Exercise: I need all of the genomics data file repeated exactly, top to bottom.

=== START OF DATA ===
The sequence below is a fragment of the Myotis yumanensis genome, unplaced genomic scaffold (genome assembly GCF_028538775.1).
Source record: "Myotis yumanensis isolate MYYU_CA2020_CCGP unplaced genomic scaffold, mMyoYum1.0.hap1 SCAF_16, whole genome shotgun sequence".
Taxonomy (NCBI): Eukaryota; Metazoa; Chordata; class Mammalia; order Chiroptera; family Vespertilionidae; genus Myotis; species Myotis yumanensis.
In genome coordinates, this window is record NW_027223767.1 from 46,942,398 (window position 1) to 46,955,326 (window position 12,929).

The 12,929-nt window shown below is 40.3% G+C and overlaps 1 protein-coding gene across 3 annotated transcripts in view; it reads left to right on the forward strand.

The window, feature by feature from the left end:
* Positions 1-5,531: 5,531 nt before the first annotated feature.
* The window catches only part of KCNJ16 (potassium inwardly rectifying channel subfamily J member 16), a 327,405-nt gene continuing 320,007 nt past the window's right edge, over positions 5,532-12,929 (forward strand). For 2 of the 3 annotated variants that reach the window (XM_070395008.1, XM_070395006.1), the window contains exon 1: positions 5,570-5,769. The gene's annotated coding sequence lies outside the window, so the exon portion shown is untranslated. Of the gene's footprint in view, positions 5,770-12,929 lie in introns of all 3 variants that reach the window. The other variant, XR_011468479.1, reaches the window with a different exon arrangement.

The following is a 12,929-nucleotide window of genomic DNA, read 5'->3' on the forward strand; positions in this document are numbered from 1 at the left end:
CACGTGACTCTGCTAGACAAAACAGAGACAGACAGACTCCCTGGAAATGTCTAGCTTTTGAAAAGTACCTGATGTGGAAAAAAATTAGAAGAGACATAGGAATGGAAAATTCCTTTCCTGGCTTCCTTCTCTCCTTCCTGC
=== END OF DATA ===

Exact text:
The sequence below is a fragment of the Myotis yumanensis genome, unplaced genomic scaffold (genome assembly GCF_028538775.1).
Source record: "Myotis yumanensis isolate MYYU_CA2020_CCGP unplaced genomic scaffold, mMyoYum1.0.hap1 SCAF_16, whole genome shotgun sequence".
Taxonomy (NCBI): Eukaryota; Metazoa; Chordata; class Mammalia; order Chiroptera; family Vespertilionidae; genus Myotis; species Myotis yumanensis.
In genome coordinates, this window is record NW_027223767.1 from 46,942,398 (window position 1) to 46,955,326 (window position 12,929).

The 12,929-nt window shown below is 40.3% G+C and overlaps 1 protein-coding gene across 3 annotated transcripts in view; it reads left to right on the forward strand.

The window, feature by feature from the left end:
* Positions 1-5,531: 5,531 nt before the first annotated feature.
* The window catches only part of KCNJ16 (potassium inwardly rectifying channel subfamily J member 16), a 327,405-nt gene continuing 320,007 nt past the window's right edge, over positions 5,532-12,929 (forward strand). For 2 of the 3 annotated variants that reach the window (XM_070395008.1, XM_070395006.1), the window contains exon 1: positions 5,570-5,769. The gene's annotated coding sequence lies outside the window, so the exon portion shown is untranslated. Of the gene's footprint in view, positions 5,770-12,929 lie in introns of all 3 variants that reach the window. The other variant, XR_011468479.1, reaches the window with a different exon arrangement.

The following is a 12,929-nucleotide window of genomic DNA, read 5'->3' on the forward strand; positions in this document are numbered from 1 at the left end:
CACGTGACTCTGCTAGACAAAACAGAGACAGACAGACTCCCTGGAAATGTCTAGCTTTTGAAAAGTACCTGATGTGGAAAAAAATTAGAAGAGACATAGGAATGGAAAATTCCTTTCCTGGCTTCCTTCTCTCCTTCCTGC